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Author Topic: DX openings  (Read 1164 times)
KC0SHZ
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« on: July 13, 2009, 11:28:54 AM »

So on Saturday, we were babysitting and I got on the radio to check into the IARU contest.  During the afternoon, I made a variety of American and Canadian contacts, but at about 1900 CDT, I started to get QSO's from a variety of european stations.  

As I like to get DX stations, how could I find out about conditions like that happening again?
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KB2FCV
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« Reply #1 on: July 13, 2009, 12:11:46 PM »

One way is to check out the DX clusters. I like http://www.dxwatch.com because you can filter out stuff you don't want to see. I generally set it so that I can see what US stations are seeing. You can also set what mode, etc. Another good one is dxsummit at http://www.dxsummit.fi/

I also do alot of listening. I've certainly picked up things that people haven't reported on the clusters.
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WD4ELG
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« Reply #2 on: July 13, 2009, 08:36:18 PM »

What band?  What equipment were you using?


Here ya go:

http://www.hamuniverse.com/hfbands.html


Also

See http://www.emergencyradio.ca/course/ Module 7.

Also, the ARRL Operating Handbook has more info than you can imagine regarding propagation.

For DX info, check out AC6V's book or website.

http://www.hamradio-online.com/propagation.html

http://www.n0hr.com/radio_propagation.htm


Mark Lunday, WD4ELG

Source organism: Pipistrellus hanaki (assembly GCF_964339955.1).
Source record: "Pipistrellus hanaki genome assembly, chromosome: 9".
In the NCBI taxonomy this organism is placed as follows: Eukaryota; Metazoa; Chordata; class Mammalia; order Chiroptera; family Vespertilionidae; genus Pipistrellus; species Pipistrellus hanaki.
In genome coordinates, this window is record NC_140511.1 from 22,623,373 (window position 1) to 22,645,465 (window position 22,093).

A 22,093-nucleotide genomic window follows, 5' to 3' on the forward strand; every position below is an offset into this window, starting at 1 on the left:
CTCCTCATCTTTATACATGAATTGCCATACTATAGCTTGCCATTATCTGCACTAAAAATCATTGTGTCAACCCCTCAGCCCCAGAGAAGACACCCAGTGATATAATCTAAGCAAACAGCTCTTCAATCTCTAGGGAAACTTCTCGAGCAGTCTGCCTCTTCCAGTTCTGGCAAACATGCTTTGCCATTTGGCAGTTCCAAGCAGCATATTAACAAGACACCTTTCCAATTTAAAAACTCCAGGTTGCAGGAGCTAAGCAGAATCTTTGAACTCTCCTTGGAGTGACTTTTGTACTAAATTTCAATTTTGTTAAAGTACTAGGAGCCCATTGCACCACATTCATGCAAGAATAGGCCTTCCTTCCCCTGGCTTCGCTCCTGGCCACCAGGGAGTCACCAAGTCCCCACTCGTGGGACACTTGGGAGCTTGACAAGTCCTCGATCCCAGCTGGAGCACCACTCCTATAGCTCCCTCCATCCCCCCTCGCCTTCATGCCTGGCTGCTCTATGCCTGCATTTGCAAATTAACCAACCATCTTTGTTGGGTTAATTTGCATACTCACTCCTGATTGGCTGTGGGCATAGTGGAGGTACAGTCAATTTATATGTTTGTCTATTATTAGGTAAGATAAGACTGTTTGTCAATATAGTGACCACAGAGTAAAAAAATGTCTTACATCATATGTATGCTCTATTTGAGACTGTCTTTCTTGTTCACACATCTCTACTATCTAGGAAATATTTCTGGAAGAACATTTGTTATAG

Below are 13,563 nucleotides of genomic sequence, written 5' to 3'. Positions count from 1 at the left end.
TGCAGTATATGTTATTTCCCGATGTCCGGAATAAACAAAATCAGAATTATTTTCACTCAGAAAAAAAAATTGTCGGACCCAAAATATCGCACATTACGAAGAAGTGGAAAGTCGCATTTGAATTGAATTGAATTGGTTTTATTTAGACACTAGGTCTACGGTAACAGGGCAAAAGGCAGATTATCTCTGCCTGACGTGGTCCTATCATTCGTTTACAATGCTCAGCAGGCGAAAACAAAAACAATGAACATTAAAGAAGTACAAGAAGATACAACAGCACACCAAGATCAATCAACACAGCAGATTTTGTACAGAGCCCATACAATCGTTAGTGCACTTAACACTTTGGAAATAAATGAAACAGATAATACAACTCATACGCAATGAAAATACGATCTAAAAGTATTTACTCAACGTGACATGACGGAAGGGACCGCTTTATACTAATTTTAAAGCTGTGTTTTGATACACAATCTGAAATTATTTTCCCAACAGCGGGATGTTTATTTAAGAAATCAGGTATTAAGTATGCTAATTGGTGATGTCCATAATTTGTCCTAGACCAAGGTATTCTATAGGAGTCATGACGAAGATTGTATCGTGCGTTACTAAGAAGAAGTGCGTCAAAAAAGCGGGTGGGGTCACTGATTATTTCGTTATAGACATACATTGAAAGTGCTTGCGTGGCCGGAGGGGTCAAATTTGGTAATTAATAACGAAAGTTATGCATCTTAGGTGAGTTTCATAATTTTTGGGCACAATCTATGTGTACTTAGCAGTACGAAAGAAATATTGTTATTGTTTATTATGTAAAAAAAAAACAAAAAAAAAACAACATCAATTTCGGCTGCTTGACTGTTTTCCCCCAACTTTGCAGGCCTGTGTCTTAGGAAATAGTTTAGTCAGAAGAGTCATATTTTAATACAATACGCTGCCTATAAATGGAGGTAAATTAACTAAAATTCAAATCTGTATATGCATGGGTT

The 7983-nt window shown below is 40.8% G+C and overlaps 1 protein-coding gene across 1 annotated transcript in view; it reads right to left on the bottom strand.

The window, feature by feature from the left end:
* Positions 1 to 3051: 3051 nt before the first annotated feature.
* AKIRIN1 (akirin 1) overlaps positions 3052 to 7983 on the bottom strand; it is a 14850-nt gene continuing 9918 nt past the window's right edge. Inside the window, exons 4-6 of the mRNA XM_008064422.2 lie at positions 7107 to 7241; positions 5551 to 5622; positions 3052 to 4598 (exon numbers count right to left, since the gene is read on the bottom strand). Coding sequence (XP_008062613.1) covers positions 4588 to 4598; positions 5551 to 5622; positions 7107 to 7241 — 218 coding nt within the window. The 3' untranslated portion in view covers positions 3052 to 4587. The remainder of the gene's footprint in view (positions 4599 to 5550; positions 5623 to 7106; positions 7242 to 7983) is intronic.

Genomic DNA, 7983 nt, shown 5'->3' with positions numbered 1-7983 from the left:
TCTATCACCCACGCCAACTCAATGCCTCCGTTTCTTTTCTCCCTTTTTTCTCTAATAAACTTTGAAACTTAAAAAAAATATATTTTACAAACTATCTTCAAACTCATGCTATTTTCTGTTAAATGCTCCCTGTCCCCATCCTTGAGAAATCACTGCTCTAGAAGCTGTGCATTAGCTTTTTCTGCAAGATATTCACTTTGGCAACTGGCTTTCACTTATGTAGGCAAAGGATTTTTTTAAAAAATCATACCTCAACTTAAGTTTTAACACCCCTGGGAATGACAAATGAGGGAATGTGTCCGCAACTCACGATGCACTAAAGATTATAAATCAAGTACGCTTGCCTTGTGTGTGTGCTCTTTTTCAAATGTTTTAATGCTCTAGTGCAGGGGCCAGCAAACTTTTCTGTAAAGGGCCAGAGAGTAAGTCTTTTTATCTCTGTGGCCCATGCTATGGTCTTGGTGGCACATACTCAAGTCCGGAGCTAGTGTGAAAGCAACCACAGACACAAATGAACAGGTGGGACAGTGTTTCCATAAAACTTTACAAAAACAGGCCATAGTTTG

http://wd4elg.net
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AA6YQ
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« Reply #3 on: July 13, 2009, 11:04:04 PM »

I would start by learning the basics of HF propagation. CQ Magazine's "The NEW Shortwave Propagation Handbook" is excellent, but there are plenty of online sources that Google will locate for you; check out Bob NM7M's comprehensive (though somewhat dense) tutorial on the topic.

There are two kinds of software tools available to help DXers with propagation:

1. tools that forecast propagation based on ionospheric models and current solar conditions

2. tools that monitor HF beacons (like the IARU/NCDXF beacon network) to assess actual propagation

Since ionospheric models are imperfect, its best to calibrate forecasts with actual propagation.

Classic forecasting tools like IONCAP and the more modern VOACAP require lots of numeric input; IONCAP produces numeric output, while VOACAP produces both graphical and numeric output. These tools are powerful, but daunting to use correctly. To address this, I created an application called PropView "wraps" these engines: in response to your selecting a location, PropView graphically displays all band openings between your QTH and that location over a 24-hour interval; a typical screenshot is shown in

http://www.dxlabsuite.com/propview/PropViewBands.jpg

You can optionally display a bit more information, visualizing the ionspheric properties that are responsble for the predicted openings:

http://www.dxlabsuite.com/propview/propview.jpg

PropView is a member of the freeware DXLab Suite, and interoperates with other members of that Suite - like DXView. By itself, PropView lets you select a location by typing in a latitude and longitude. But if DXView is running, you can select a location by typing in a prefix or callsign (e.g. KH6 or 7O1DX), or you can select a location by simply clicking it on DXView's World Map.

PropView can also monitor the continously operating beacons on the 20m, 17m, 15m, 12m, and 10m bands operated by the International Amateur Radio Union and the Northern California DX Club:

http://www.ncdxf.org/Beacons.html